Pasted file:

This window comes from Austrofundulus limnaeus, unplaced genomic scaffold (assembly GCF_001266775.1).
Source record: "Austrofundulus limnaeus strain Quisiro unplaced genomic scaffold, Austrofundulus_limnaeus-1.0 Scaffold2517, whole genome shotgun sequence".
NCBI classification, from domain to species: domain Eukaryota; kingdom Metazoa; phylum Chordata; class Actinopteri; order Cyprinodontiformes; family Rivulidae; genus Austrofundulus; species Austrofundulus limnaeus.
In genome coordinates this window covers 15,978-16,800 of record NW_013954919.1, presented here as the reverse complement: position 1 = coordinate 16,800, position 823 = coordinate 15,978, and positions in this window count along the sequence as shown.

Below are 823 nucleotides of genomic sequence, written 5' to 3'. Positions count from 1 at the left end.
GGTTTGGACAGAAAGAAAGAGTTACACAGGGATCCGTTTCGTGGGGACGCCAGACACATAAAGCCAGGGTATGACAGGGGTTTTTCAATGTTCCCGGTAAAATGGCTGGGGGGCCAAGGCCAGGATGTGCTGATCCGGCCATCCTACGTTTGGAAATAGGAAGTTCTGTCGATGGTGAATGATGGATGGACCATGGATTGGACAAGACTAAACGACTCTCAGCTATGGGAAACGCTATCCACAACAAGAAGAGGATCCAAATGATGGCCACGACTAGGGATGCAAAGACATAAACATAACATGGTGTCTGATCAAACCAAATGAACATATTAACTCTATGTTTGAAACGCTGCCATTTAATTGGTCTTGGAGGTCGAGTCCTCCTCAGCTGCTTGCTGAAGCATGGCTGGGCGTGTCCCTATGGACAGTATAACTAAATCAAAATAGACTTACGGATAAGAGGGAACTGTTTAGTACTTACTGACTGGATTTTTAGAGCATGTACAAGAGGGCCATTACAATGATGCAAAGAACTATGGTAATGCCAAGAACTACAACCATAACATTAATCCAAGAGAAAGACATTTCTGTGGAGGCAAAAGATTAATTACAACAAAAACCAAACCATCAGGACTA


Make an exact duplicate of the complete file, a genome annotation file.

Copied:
This window comes from Austrofundulus limnaeus, unplaced genomic scaffold (assembly GCF_001266775.1).
Source record: "Austrofundulus limnaeus strain Quisiro unplaced genomic scaffold, Austrofundulus_limnaeus-1.0 Scaffold2517, whole genome shotgun sequence".
NCBI classification, from domain to species: domain Eukaryota; kingdom Metazoa; phylum Chordata; class Actinopteri; order Cyprinodontiformes; family Rivulidae; genus Austrofundulus; species Austrofundulus limnaeus.
In genome coordinates this window covers 15,978-16,800 of record NW_013954919.1, presented here as the reverse complement: position 1 = coordinate 16,800, position 823 = coordinate 15,978, and positions in this window count along the sequence as shown.

Below are 823 nucleotides of genomic sequence, written 5' to 3'. Positions count from 1 at the left end.
GGTTTGGACAGAAAGAAAGAGTTACACAGGGATCCGTTTCGTGGGGACGCCAGACACATAAAGCCAGGGTATGACAGGGGTTTTTCAATGTTCCCGGTAAAATGGCTGGGGGGCCAAGGCCAGGATGTGCTGATCCGGCCATCCTACGTTTGGAAATAGGAAGTTCTGTCGATGGTGAATGATGGATGGACCATGGATTGGACAAGACTAAACGACTCTCAGCTATGGGAAACGCTATCCACAACAAGAAGAGGATCCAAATGATGGCCACGACTAGGGATGCAAAGACATAAACATAACATGGTGTCTGATCAAACCAAATGAACATATTAACTCTATGTTTGAAACGCTGCCATTTAATTGGTCTTGGAGGTCGAGTCCTCCTCAGCTGCTTGCTGAAGCATGGCTGGGCGTGTCCCTATGGACAGTATAACTAAATCAAAATAGACTTACGGATAAGAGGGAACTGTTTAGTACTTACTGACTGGATTTTTAGAGCATGTACAAGAGGGCCATTACAATGATGCAAAGAACTATGGTAATGCCAAGAACTACAACCATAACATTAATCCAAGAGAAAGACATTTCTGTGGAGGCAAAAGATTAATTACAACAAAAACCAAACCATCAGGACTA